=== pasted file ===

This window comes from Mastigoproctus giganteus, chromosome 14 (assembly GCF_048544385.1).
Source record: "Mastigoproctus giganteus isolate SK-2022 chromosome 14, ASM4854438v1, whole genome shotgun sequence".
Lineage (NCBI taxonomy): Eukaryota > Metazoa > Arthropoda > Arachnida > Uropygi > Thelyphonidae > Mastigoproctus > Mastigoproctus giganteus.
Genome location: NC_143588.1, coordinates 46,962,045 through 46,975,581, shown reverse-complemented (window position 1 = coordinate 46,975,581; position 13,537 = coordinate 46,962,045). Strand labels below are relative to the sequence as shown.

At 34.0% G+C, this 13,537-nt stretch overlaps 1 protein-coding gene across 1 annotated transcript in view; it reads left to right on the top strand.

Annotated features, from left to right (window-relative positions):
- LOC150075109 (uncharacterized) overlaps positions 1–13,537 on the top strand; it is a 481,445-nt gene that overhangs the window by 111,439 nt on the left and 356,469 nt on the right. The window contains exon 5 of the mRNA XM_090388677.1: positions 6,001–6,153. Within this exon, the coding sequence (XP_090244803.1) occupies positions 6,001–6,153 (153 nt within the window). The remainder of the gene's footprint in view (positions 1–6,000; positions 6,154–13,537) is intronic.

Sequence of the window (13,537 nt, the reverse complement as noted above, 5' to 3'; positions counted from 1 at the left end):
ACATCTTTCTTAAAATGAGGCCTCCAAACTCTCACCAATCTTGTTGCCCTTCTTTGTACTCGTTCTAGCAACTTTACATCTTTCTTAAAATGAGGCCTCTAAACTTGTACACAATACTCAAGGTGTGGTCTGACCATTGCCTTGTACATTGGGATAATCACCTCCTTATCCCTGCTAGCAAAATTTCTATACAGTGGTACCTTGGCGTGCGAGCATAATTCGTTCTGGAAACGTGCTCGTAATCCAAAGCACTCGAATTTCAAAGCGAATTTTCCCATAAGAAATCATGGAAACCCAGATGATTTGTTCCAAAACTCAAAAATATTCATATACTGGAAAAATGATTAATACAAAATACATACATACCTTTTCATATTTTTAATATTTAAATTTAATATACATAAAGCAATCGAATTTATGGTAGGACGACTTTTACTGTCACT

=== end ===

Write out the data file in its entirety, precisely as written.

This window comes from Mastigoproctus giganteus, chromosome 14 (assembly GCF_048544385.1).
Source record: "Mastigoproctus giganteus isolate SK-2022 chromosome 14, ASM4854438v1, whole genome shotgun sequence".
Lineage (NCBI taxonomy): Eukaryota > Metazoa > Arthropoda > Arachnida > Uropygi > Thelyphonidae > Mastigoproctus > Mastigoproctus giganteus.
Genome location: NC_143588.1, coordinates 46,962,045 through 46,975,581, shown reverse-complemented (window position 1 = coordinate 46,975,581; position 13,537 = coordinate 46,962,045). Strand labels below are relative to the sequence as shown.

At 34.0% G+C, this 13,537-nt stretch overlaps 1 protein-coding gene across 1 annotated transcript in view; it reads left to right on the top strand.

Annotated features, from left to right (window-relative positions):
- LOC150075109 (uncharacterized) overlaps positions 1–13,537 on the top strand; it is a 481,445-nt gene that overhangs the window by 111,439 nt on the left and 356,469 nt on the right. The window contains exon 5 of the mRNA XM_090388677.1: positions 6,001–6,153. Within this exon, the coding sequence (XP_090244803.1) occupies positions 6,001–6,153 (153 nt within the window). The remainder of the gene's footprint in view (positions 1–6,000; positions 6,154–13,537) is intronic.

Sequence of the window (13,537 nt, the reverse complement as noted above, 5' to 3'; positions counted from 1 at the left end):
ACATCTTTCTTAAAATGAGGCCTCCAAACTCTCACCAATCTTGTTGCCCTTCTTTGTACTCGTTCTAGCAACTTTACATCTTTCTTAAAATGAGGCCTCTAAACTTGTACACAATACTCAAGGTGTGGTCTGACCATTGCCTTGTACATTGGGATAATCACCTCCTTATCCCTGCTAGCAAAATTTCTATACAGTGGTACCTTGGCGTGCGAGCATAATTCGTTCTGGAAACGTGCTCGTAATCCAAAGCACTCGAATTTCAAAGCGAATTTTCCCATAAGAAATCATGGAAACCCAGATGATTTGTTCCAAAACTCAAAAATATTCATATACTGGAAAAATGATTAATACAAAATACATACATACCTTTTCATATTTTTAATATTTAAATTTAATATACATAAAGCAATCGAATTTATGGTAGGACGACTTTTACTGTCACT